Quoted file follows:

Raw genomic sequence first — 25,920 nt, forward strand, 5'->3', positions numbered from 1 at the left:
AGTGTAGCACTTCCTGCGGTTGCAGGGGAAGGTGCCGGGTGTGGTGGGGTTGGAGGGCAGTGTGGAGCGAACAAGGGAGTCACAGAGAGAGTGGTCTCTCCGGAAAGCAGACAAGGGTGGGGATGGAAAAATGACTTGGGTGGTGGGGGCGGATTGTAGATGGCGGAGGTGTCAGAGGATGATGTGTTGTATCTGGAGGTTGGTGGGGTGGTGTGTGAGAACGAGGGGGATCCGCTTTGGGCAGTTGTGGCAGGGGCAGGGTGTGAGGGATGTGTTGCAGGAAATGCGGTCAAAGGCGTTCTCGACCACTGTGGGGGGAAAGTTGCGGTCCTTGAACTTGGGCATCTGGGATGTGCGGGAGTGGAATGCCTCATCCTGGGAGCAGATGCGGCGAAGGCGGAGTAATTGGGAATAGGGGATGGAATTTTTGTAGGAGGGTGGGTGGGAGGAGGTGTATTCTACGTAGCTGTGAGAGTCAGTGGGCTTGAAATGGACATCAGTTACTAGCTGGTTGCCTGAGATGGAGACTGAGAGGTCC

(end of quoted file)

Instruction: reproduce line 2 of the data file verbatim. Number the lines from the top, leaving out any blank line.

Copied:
AGTGTAGCACTTCCTGCGGTTGCAGGGGAAGGTGCCGGGTGTGGTGGGGTTGGAGGGCAGTGTGGAGCGAACAAGGGAGTCACAGAGAGAGTGGTCTCTCCGGAAAGCAGACAAGGGTGGGGATGGAAAAATGACTTGGGTGGTGGGGGCGGATTGTAGATGGCGGAGGTGTCAGAGGATGATGTGTTGTATCTGGAGGTTGGTGGGGTGGTGTGTGAGAACGAGGGGGATCCGCTTTGGGCAGTTGTGGCAGGGGCAGGGTGTGAGGGATGTGTTGCAGGAAATGCGGTCAAAGGCGTTCTCGACCACTGTGGGGGGAAAGTTGCGGTCCTTGAACTTGGGCATCTGGGATGTGCGGGAGTGGAATGCCTCATCCTGGGAGCAGATGCGGCGAAGGCGGAGTAATTGGGAATAGGGGATGGAATTTTTGTAGGAGGGTGGGTGGGAGGAGGTGTATTCTACGTAGCTGTGAGAGTCAGTGGGCTTGAAATGGACATCAGTTACTAGCTGGTTGCCTGAGATGGAGACTGAGAGGTCC